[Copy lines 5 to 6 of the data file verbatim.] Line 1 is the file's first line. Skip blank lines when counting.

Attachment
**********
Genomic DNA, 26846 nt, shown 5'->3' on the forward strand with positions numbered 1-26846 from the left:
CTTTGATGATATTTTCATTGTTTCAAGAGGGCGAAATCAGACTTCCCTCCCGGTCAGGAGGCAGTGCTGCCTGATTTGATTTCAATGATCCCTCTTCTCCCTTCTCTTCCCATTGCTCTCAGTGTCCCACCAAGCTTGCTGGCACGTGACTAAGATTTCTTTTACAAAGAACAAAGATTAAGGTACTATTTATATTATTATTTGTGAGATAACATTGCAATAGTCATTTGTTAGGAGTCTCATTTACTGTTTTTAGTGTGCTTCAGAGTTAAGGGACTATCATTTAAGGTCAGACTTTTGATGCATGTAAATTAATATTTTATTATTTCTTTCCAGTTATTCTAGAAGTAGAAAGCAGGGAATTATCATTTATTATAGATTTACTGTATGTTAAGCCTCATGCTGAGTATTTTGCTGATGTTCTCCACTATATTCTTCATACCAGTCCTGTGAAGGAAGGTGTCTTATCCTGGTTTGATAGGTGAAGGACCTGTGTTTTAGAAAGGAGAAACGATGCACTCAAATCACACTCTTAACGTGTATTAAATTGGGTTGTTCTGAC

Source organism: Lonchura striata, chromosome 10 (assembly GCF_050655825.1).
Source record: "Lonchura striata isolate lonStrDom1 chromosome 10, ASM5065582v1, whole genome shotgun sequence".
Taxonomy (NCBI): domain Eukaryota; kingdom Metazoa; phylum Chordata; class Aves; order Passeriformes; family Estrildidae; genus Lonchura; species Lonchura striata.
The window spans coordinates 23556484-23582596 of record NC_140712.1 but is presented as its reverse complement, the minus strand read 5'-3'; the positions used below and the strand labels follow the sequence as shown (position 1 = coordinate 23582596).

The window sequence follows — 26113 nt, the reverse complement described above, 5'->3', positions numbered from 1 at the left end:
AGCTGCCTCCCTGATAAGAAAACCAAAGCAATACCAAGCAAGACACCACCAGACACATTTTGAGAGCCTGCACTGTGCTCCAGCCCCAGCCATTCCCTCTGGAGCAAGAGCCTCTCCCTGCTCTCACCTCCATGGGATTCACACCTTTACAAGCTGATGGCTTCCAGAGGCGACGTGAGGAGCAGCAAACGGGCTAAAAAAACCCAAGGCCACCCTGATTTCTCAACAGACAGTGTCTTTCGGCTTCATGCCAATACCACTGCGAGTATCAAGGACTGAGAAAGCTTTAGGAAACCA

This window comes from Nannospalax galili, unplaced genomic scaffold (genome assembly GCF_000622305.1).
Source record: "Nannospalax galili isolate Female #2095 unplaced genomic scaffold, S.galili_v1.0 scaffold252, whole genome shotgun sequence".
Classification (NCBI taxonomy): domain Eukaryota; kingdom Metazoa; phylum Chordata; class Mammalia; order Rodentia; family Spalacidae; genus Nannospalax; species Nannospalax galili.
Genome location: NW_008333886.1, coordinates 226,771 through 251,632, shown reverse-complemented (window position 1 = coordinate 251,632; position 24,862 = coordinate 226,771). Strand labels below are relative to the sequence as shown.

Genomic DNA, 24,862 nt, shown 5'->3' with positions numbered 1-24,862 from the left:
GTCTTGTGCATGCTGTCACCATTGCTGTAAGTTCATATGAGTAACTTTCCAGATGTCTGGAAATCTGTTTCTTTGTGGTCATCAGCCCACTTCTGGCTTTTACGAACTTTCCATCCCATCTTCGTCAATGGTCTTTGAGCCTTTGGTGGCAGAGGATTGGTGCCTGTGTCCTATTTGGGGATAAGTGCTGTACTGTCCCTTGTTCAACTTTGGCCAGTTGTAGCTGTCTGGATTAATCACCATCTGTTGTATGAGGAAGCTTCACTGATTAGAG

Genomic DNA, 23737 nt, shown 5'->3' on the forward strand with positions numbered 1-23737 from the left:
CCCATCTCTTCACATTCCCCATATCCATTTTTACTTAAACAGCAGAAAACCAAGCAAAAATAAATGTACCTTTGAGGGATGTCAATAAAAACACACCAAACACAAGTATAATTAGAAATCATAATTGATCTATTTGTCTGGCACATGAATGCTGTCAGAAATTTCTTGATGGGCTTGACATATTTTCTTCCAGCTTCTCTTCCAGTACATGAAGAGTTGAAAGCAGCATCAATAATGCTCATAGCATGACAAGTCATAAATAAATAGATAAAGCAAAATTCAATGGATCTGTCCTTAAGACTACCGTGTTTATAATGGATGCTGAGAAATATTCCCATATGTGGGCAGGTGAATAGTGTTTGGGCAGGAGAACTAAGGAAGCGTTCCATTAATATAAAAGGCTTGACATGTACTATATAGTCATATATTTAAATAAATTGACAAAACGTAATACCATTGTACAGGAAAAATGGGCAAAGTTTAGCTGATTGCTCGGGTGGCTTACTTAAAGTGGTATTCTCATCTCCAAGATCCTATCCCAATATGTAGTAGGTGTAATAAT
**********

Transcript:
Taxonomy (NCBI): domain Eukaryota; kingdom Metazoa; phylum Chordata; class Aves; order Passeriformes; family Estrildidae; genus Lonchura; species Lonchura striata.
The window spans coordinates 23556484-23582596 of record NC_140712.1 but is presented as its reverse complement, the minus strand read 5'-3'; the positions used below and the strand labels follow the sequence as shown (position 1 = coordinate 23582596).